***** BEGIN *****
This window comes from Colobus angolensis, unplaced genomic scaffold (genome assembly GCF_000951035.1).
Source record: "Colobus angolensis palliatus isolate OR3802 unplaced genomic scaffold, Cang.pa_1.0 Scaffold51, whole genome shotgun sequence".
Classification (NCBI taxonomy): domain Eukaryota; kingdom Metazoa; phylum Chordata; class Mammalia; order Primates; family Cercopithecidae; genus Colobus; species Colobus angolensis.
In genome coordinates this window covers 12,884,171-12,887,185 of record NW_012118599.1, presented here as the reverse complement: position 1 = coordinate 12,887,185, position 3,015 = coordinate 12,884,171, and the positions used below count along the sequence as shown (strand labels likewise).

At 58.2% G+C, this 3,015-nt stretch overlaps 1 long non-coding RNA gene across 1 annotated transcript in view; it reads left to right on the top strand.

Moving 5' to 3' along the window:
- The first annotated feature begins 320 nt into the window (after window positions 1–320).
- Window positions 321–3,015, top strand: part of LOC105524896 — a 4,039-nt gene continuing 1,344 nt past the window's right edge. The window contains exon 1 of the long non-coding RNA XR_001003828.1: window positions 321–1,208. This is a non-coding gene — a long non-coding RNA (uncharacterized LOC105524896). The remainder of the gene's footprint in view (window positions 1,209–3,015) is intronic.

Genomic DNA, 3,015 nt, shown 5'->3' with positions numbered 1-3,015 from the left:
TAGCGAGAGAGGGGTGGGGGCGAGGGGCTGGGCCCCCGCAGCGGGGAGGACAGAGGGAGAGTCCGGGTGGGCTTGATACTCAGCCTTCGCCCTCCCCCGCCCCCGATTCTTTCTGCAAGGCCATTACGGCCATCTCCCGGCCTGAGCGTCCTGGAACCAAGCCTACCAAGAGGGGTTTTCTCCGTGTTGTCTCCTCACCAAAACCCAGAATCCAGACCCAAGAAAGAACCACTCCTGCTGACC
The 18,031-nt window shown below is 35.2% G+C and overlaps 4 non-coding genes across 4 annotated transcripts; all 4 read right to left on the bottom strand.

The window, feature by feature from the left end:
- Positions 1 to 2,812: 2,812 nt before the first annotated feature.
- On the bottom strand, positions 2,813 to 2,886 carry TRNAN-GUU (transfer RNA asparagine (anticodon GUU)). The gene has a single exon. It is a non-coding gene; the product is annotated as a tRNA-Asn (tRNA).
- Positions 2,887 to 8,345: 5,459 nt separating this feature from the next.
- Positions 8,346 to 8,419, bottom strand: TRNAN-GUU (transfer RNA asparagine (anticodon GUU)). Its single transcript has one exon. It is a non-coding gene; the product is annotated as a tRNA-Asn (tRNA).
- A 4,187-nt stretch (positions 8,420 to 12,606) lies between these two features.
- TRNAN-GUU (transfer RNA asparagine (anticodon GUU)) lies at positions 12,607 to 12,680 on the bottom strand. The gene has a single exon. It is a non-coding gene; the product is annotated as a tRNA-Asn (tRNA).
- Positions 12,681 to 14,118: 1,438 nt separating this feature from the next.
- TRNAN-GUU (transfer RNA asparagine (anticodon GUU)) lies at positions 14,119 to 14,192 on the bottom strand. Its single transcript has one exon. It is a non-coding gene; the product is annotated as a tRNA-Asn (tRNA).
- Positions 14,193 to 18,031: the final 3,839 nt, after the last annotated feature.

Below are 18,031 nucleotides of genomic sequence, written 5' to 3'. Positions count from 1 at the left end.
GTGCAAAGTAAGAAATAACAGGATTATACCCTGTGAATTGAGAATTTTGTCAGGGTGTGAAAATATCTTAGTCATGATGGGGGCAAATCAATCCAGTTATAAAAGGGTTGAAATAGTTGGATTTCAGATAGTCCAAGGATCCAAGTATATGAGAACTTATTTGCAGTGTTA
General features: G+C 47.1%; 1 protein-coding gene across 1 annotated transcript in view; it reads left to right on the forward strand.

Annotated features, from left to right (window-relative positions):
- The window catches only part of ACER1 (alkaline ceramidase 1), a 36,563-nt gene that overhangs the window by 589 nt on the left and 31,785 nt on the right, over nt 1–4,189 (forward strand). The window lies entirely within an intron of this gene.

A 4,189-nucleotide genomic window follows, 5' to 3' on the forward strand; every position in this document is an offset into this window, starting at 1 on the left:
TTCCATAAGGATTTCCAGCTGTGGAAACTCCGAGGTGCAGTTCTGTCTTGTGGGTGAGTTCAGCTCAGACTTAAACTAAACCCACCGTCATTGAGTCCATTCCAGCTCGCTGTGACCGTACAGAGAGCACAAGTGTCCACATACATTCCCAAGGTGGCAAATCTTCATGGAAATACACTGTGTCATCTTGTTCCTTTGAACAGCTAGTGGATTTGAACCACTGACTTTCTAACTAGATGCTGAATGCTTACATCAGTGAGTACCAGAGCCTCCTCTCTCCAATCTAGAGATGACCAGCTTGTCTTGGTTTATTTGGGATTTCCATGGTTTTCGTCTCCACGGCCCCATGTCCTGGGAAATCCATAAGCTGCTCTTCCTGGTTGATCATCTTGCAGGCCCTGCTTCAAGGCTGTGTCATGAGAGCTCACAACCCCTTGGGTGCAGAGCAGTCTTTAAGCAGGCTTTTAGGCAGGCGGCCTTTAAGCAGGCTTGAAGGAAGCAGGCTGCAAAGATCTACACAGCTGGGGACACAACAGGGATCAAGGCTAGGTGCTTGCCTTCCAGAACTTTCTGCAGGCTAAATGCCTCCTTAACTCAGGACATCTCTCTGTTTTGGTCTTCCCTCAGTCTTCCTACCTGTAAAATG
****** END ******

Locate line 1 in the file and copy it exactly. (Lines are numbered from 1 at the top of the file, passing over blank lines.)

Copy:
This window comes from Colobus angolensis, unplaced genomic scaffold (genome assembly GCF_000951035.1).